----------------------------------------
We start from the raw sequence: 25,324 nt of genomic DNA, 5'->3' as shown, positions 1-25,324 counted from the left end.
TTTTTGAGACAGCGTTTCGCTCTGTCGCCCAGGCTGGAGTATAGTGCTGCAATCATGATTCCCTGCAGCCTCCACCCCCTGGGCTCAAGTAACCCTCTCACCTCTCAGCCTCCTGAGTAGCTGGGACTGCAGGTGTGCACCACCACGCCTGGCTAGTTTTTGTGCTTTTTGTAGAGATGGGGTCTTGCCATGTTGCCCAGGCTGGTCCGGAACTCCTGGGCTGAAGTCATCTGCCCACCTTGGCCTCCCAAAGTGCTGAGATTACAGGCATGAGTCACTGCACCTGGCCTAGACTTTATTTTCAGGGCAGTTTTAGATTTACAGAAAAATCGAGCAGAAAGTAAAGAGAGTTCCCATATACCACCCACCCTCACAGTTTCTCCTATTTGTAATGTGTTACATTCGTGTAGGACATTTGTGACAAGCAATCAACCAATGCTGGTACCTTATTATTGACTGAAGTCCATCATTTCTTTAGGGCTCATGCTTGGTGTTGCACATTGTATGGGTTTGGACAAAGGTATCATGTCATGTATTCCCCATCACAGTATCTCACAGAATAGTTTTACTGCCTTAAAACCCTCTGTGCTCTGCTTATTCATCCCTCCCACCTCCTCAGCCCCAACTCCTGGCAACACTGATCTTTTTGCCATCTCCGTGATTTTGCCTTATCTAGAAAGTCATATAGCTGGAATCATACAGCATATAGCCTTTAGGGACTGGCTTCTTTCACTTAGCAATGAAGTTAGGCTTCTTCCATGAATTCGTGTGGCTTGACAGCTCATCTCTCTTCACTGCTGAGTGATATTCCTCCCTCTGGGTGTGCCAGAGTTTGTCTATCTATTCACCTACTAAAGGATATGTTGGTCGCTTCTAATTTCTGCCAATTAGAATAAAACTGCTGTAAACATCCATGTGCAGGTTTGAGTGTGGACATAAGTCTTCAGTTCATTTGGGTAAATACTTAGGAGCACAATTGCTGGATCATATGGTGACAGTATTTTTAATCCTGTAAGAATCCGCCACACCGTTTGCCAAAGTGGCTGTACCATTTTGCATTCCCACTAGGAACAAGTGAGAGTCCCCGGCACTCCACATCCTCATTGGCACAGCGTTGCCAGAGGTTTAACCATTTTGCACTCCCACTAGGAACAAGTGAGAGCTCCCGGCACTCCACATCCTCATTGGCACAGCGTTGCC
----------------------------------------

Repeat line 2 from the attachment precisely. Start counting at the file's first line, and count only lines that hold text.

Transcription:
TTTTTGAGACAGCGTTTCGCTCTGTCGCCCAGGCTGGAGTATAGTGCTGCAATCATGATTCCCTGCAGCCTCCACCCCCTGGGCTCAAGTAACCCTCTCACCTCTCAGCCTCCTGAGTAGCTGGGACTGCAGGTGTGCACCACCACGCCTGGCTAGTTTTTGTGCTTTTTGTAGAGATGGGGTCTTGCCATGTTGCCCAGGCTGGTCCGGAACTCCTGGGCTGAAGTCATCTGCCCACCTTGGCCTCCCAAAGTGCTGAGATTACAGGCATGAGTCACTGCACCTGGCCTAGACTTTATTTTCAGGGCAGTTTTAGATTTACAGAAAAATCGAGCAGAAAGTAAAGAGAGTTCCCATATACCACCCACCCTCACAGTTTCTCCTATTTGTAATGTGTTACATTCGTGTAGGACATTTGTGACAAGCAATCAACCAATGCTGGTACCTTATTATTGACTGAAGTCCATCATTTCTTTAGGGCTCATGCTTGGTGTTGCACATTGTATGGGTTTGGACAAAGGTATCATGTCATGTATTCCCCATCACAGTATCTCACAGAATAGTTTTACTGCCTTAAAACCCTCTGTGCTCTGCTTATTCATCCCTCCCACCTCCTCAGCCCCAACTCCTGGCAACACTGATCTTTTTGCCATCTCCGTGATTTTGCCTTATCTAGAAAGTCATATAGCTGGAATCATACAGCATATAGCCTTTAGGGACTGGCTTCTTTCACTTAGCAATGAAGTTAGGCTTCTTCCATGAATTCGTGTGGCTTGACAGCTCATCTCTCTTCACTGCTGAGTGATATTCCTCCCTCTGGGTGTGCCAGAGTTTGTCTATCTATTCACCTACTAAAGGATATGTTGGTCGCTTCTAATTTCTGCCAATTAGAATAAAACTGCTGTAAACATCCATGTGCAGGTTTGAGTGTGGACATAAGTCTTCAGTTCATTTGGGTAAATACTTAGGAGCACAATTGCTGGATCATATGGTGACAGTATTTTTAATCCTGTAAGAATCCGCCACACCGTTTGCCAAAGTGGCTGTACCATTTTGCATTCCCACTAGGAACAAGTGAGAGTCCCCGGCACTCCACATCCTCATTGGCACAGCGTTGCCAGAGGTTTAACCATTTTGCACTCCCACTAGGAACAAGTGAGAGCTCCCGGCACTCCACATCCTCATTGGCACAGCGTTGCC